Does Forecast Accuracy Really Matter In Your Organization?
by Dan Bursik
Vice President – Best Practices
This is Part 2 of a 5-Part series on Forecasting by Dan Bursik. Read Part 1 here.
You can’t create a good schedule from a bad forecast.
That’s the plain and simple truth in effective labor management and labor scheduling. If the goal is to create the conditions for success to enable your labor planning team to plan the work and work your plan, then the importance of an effective, accurate plan is obvious. Why is building an effective forecast such a big challenge for so many retailers?
As you take on that challenge, how can you measure your progress in the most meaningful ways? And what is the approach that gives you leverage for continuous improvement – not just to implement your vendors’ system functionality, but to maximize its use for your organization?
Let’s first define what constitutes an accurate forecast. Simply put, forecasting is your attempt to anticipate what will happen. A perfect forecast is one that aligns exactly with the actual. The deviation between the forecast and the actual is your miss, your margin of error and your opportunity for further improvement and optimization. Getting as close as possible is what I would call the process of managing forecast accuracy. For a store operator that translates to minimizing the delta between what you planned to happen and what actually happened.
Better forecast accuracy minimizes the adjustment delta that your managers need to make to handle the business not coming in as planned (it includes actuals coming both higher and lower than the forecast). Remember, the store already has a number of adjustments they need to respond to like surprises in the supply chain, unexpected absences and associate turnover, so minimizing the delta due to inaccuracy in the planning process seems like a no-brainer to help stores execute your brand more effectively. Is forecast accuracy as important to all organizations?
No, and let me explain why.
It depends on the degree to which you have worked to optimize your labor and refine the expectations you want to deliver to your customers. If you do not have many requirements or if your expectations are low, then forecast accuracy is a minor, not a major opportunity. But most businesses do not operate that way anymore. Few retailers can afford the avoidable costs attributed to excess labor to absorb poor planning, and most brands have come to understand the adage that “more people standing around is not better service.” Satisfying customers means having your associates focused on your store conditions and your service standards. Deliver them consistently and in a friendly and professional manner and you succeed. Do it haphazardly and you won’t have to wait for long for a competitor to step forward to take your lunch.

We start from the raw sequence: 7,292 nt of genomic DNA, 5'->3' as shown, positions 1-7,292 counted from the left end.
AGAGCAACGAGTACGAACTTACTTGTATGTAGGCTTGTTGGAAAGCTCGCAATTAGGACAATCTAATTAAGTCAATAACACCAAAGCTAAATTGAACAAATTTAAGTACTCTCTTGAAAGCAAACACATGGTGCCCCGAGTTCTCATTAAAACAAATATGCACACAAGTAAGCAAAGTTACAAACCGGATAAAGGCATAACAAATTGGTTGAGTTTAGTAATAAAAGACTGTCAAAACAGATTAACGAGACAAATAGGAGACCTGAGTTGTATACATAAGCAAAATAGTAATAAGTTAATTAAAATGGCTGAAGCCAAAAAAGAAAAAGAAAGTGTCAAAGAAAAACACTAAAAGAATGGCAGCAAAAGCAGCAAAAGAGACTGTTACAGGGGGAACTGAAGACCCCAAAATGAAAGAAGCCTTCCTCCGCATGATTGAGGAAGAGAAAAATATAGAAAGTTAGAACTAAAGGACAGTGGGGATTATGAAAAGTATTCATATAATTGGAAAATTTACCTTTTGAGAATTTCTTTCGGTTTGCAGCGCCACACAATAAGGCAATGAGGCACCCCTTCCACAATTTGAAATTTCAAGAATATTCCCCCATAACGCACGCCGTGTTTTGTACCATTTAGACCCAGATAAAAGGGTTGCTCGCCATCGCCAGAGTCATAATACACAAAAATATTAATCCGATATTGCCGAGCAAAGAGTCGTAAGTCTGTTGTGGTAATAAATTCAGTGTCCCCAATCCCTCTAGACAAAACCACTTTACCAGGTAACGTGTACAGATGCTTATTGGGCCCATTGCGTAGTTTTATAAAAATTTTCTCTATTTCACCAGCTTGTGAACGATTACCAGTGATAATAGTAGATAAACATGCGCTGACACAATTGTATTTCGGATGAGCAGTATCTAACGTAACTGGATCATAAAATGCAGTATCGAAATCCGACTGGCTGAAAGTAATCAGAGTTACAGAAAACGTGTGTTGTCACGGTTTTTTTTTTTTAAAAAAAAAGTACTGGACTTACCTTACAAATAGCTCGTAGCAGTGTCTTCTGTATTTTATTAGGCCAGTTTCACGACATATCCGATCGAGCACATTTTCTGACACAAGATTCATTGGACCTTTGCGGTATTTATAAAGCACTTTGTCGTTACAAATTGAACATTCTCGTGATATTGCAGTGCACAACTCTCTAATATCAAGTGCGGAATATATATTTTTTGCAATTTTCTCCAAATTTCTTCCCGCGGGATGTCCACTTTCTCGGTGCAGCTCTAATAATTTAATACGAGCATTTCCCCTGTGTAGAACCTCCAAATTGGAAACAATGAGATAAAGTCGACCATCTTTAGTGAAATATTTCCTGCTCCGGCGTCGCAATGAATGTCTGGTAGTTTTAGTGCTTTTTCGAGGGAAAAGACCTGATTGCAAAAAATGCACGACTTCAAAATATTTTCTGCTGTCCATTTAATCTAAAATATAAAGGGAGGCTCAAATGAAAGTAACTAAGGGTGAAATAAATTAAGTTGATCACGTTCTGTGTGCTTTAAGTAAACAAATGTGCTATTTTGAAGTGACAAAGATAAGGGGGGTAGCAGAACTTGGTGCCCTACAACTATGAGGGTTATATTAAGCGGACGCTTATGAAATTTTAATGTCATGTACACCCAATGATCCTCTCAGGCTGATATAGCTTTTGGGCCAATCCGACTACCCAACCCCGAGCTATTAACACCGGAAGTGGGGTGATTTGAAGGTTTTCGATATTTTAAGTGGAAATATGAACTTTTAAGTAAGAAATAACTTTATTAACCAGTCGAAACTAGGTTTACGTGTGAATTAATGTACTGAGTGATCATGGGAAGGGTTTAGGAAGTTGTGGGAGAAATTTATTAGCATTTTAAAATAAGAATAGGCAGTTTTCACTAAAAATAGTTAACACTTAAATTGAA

So if you haven’t gotten serious about your best practices and if you aren’t using good engineered labor standards to understand the work content of what your associates need to do to deliver your brand consistently, today and every day, you can relax about worrying about forecast accuracy. You have much bigger problems to attend to.
If you really don’t have an optimal plan for how the volumes you need to handle translate into when and how your people need to do their work to make your business successful, then forecast accuracy holds far less value to you than to other organizations. You can consider it a point of technical competency, but it probably won’t translate into more points on your Customer Satisfaction scorecard. Why?
If there is no right place for the hours to be positioned, then how much value can the most accurate forecast have?
To be sure, if it’s really bad you can make a bad situation even worse, but even a great forecast can’t overcome the lack of a vision to translate business volumes into an effective work plan. Honestly, work on the bigger upstream issues first.
While it is still true that you can’t create a good schedule from a bad forecast, without the right know-how in place you might be in a position that you can’t create a good schedule even with a good forecast.
Let’s say you are beyond that point. You have solid store-specific standards that are tied to best practices that are effectively used across your organization. Those best practices are more than just points of technical reference, they represent the way you train and coach your people and they include your commitments to maintaining workplace safety, food safety and the service culture you want to consistently deliver from your associates to your customers. Congratulations – if your business is positioned well and you have good people executing your vision then you have become a formidable competitor.
Now effective forecasting matters; and it can make a big difference in your success.
I will be exploring important aspects related to effective forecasting, forecasting techniques and forecast accuracy in upcoming blogs. I want you to think about your organization’s commitment to accurate forecasting as a critical component of your success. But it isn’t the only critical component.
Think of your labor management and operational execution strategy as a chain of inter-dependent functionality that includes a vision and strategies for success in your market, best practice operational know-how, great people committed and trained to execute your vision and technical system capacities to help plan your work and work your plan. Like any chain, it is only as strong as its weakest link. Forge stronger links and you develop strength and capacity to succeed.
In my next blog I will be exploring different approaches that various organizations take to forecasting; not just in how they forecast, but what they forecast. It’s the next layer in evaluating whether your approach to forecasting is everything it ought to be.